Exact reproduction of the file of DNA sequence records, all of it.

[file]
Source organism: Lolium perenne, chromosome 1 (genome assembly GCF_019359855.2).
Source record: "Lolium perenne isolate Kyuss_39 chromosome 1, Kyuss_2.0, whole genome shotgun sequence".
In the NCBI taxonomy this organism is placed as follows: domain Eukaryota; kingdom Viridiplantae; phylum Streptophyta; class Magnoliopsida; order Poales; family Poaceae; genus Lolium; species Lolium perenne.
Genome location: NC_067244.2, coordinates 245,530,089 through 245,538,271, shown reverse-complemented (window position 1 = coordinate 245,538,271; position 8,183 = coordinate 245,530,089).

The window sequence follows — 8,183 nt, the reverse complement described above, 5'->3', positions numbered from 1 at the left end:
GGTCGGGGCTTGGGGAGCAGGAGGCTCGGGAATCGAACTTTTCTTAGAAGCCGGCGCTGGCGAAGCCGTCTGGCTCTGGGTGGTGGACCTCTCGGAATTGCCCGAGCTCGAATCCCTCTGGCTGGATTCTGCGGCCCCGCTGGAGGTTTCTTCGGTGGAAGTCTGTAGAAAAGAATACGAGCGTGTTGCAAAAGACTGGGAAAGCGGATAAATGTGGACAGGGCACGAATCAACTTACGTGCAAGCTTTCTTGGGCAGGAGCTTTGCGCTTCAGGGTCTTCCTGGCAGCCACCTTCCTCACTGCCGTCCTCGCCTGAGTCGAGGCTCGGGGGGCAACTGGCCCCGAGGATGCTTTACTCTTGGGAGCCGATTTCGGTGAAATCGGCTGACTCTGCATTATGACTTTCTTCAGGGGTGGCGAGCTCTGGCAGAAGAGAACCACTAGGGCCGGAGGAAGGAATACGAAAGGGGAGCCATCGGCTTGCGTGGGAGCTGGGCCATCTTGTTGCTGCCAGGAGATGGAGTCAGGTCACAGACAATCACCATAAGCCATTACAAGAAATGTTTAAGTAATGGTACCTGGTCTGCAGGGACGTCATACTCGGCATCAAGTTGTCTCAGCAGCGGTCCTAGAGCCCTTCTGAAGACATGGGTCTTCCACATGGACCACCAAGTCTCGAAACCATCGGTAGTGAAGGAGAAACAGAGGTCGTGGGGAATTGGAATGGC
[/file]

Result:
Source organism: Lolium perenne, chromosome 1 (genome assembly GCF_019359855.2).
Source record: "Lolium perenne isolate Kyuss_39 chromosome 1, Kyuss_2.0, whole genome shotgun sequence".
In the NCBI taxonomy this organism is placed as follows: domain Eukaryota; kingdom Viridiplantae; phylum Streptophyta; class Magnoliopsida; order Poales; family Poaceae; genus Lolium; species Lolium perenne.
Genome location: NC_067244.2, coordinates 245,530,089 through 245,538,271, shown reverse-complemented (window position 1 = coordinate 245,538,271; position 8,183 = coordinate 245,530,089).

The window sequence follows — 8,183 nt, the reverse complement described above, 5'->3', positions numbered from 1 at the left end:
GGTCGGGGCTTGGGGAGCAGGAGGCTCGGGAATCGAACTTTTCTTAGAAGCCGGCGCTGGCGAAGCCGTCTGGCTCTGGGTGGTGGACCTCTCGGAATTGCCCGAGCTCGAATCCCTCTGGCTGGATTCTGCGGCCCCGCTGGAGGTTTCTTCGGTGGAAGTCTGTAGAAAAGAATACGAGCGTGTTGCAAAAGACTGGGAAAGCGGATAAATGTGGACAGGGCACGAATCAACTTACGTGCAAGCTTTCTTGGGCAGGAGCTTTGCGCTTCAGGGTCTTCCTGGCAGCCACCTTCCTCACTGCCGTCCTCGCCTGAGTCGAGGCTCGGGGGGCAACTGGCCCCGAGGATGCTTTACTCTTGGGAGCCGATTTCGGTGAAATCGGCTGACTCTGCATTATGACTTTCTTCAGGGGTGGCGAGCTCTGGCAGAAGAGAACCACTAGGGCCGGAGGAAGGAATACGAAAGGGGAGCCATCGGCTTGCGTGGGAGCTGGGCCATCTTGTTGCTGCCAGGAGATGGAGTCAGGTCACAGACAATCACCATAAGCCATTACAAGAAATGTTTAAGTAATGGTACCTGGTCTGCAGGGACGTCATACTCGGCATCAAGTTGTCTCAGCAGCGGTCCTAGAGCCCTTCTGAAGACATGGGTCTTCCACATGGACCACCAAGTCTCGAAACCATCGGTAGTGAAGGAGAAACAGAGGTCGTGGGGAATTGGAATGGC